Let us pause to take stock of what we have so far achieved. We began in Chapter 1 with some very general considerations about the nature of rights from which we were able to identify the structure of defensive rights as justifications consisting in liberties to perform acts which would otherwise be prohibited. We have begun to develop a general model of defensive rights which traces their normative grounds to rights to things as well as general and specific duties of care. We have introduced and explained the intrinsic limitations of necessity, imminence, and proportionality and defended a specific interpretation of them. Do we now have a satisfactory account of self-defense?
Unfortunately we do not. What we have is the beginning of an understanding of the structure and operation of the right of self-defense, of when it arises, what its intrinsic limits are, as well as its relation to other normative features. We have a partial map of the moral topology of self-defense. But an extremely important and difficult question remains unanswered.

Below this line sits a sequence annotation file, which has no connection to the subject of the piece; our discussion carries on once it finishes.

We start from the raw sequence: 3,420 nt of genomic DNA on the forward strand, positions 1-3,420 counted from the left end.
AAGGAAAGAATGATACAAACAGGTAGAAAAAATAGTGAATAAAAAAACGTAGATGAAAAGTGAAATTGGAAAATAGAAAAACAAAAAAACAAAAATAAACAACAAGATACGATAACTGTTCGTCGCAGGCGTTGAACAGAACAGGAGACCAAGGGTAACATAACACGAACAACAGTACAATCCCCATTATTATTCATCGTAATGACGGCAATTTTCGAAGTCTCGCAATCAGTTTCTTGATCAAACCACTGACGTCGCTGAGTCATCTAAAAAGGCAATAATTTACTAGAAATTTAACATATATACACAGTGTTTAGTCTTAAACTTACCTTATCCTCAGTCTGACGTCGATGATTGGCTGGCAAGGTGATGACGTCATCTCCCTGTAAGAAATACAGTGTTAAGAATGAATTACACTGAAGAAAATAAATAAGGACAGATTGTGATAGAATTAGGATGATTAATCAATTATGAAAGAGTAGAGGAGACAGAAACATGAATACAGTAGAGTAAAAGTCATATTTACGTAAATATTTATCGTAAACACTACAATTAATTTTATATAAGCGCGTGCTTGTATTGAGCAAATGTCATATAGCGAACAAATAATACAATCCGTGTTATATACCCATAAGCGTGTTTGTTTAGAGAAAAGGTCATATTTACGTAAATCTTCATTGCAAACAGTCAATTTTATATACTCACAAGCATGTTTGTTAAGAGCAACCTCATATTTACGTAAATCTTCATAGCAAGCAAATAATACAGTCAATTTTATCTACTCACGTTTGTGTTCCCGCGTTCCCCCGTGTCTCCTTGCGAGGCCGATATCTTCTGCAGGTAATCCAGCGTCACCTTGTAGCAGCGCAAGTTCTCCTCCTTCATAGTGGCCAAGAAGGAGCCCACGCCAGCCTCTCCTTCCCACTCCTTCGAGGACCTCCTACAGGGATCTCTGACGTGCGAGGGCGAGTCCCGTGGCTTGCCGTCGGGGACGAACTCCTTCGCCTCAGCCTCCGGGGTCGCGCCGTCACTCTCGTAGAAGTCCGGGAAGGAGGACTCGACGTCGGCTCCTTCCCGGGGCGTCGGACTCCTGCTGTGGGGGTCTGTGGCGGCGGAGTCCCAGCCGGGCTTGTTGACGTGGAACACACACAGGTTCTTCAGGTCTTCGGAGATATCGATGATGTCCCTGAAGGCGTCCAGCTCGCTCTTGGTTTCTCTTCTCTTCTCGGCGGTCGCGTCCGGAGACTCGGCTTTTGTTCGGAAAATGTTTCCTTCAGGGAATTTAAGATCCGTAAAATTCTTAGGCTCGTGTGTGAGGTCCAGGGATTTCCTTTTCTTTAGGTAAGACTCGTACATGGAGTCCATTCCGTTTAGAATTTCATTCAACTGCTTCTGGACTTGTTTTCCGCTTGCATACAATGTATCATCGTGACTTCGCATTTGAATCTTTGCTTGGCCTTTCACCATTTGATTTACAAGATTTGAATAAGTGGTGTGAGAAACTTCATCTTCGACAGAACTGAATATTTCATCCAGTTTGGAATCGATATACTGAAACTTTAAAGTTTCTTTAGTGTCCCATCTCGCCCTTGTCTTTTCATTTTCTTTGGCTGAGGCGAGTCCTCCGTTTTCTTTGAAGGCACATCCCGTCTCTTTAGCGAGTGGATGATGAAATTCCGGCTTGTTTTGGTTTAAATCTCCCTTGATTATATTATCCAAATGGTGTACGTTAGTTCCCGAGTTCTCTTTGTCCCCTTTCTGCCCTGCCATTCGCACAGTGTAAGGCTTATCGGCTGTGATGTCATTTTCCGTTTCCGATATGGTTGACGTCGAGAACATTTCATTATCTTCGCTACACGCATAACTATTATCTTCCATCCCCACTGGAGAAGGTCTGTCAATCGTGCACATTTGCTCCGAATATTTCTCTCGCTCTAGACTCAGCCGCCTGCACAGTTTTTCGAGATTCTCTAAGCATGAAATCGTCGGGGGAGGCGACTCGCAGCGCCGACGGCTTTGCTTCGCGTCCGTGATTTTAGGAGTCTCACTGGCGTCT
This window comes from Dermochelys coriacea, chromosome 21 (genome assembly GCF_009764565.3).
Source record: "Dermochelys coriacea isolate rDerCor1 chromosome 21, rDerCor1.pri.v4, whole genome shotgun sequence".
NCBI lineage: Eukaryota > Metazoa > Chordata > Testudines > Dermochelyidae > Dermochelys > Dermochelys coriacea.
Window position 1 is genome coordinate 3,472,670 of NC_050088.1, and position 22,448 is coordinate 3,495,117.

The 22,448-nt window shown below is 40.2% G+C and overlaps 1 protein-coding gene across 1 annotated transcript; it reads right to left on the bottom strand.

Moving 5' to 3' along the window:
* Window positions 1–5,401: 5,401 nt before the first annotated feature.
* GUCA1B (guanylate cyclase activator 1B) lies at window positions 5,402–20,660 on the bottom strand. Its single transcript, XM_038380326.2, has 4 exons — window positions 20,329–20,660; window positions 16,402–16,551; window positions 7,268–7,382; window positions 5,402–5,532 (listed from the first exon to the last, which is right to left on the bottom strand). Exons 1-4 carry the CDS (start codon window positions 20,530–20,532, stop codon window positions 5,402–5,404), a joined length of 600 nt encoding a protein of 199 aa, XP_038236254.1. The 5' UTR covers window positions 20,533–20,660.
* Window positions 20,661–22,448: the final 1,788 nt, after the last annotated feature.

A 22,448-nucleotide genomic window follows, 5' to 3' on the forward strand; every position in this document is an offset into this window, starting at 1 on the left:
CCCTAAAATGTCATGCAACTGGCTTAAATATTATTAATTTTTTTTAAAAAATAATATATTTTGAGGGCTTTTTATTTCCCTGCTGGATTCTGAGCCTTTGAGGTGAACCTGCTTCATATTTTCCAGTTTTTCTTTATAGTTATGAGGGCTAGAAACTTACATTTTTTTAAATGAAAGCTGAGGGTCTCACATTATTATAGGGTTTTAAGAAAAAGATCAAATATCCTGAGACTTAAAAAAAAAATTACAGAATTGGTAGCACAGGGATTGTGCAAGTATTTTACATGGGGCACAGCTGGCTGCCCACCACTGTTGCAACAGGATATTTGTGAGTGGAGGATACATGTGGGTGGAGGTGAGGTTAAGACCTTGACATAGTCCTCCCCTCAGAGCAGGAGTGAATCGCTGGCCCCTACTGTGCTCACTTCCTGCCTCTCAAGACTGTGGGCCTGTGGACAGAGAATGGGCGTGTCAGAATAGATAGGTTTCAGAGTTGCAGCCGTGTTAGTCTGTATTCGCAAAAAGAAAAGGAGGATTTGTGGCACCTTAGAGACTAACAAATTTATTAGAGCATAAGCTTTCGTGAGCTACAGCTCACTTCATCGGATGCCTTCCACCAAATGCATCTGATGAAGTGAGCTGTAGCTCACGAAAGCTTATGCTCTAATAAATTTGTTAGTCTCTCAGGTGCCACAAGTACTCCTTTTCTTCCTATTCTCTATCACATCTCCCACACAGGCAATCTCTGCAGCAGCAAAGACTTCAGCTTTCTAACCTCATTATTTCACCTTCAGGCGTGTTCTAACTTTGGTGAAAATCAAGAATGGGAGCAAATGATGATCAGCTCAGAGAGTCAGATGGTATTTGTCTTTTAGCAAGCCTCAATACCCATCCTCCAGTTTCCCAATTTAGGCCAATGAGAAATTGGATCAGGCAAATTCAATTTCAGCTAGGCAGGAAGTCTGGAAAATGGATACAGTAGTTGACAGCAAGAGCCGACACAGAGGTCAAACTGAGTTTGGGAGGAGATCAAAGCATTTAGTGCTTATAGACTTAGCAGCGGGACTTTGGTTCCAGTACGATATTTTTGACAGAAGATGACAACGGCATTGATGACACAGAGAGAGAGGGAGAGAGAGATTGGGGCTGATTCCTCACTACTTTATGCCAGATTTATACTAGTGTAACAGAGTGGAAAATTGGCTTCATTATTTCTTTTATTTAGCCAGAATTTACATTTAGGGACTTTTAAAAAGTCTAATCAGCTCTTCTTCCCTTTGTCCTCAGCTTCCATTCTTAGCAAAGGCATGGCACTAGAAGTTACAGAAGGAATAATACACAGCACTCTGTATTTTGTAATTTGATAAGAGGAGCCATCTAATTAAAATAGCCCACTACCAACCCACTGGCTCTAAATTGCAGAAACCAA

That question concerns what happens when a defensive right rubs up against someone else's positive right. What happens if necessary and proportionate defensive action involves harming another party in such a way that the harm would in ordinary circumstances be a violation of that person's rights? What can justify a putative defender in acting in such circumstances? These questions take us beyond the explanatory power of the considerations that we have so far introduced. We have said that defensive rights arise out of rights to things and duties of care, but the justification provided by these relationships have definite limits. They can explain why it is the defender's business to undertake defensive measures; why he has a legitimate interest in doing so, but they don't explain what makes the aggressor, as it were, morally vulnerable to his harmful actions. Similarly the notions of necessity, imminence, and proportionality explain why the infliction of certain harms is not impermissible given a particular balancing of harms and goods. But what is missing is an explanation of why we are justified in inflicting the harm on a particular person—a person whom we can assume has interests and rights of his or her own.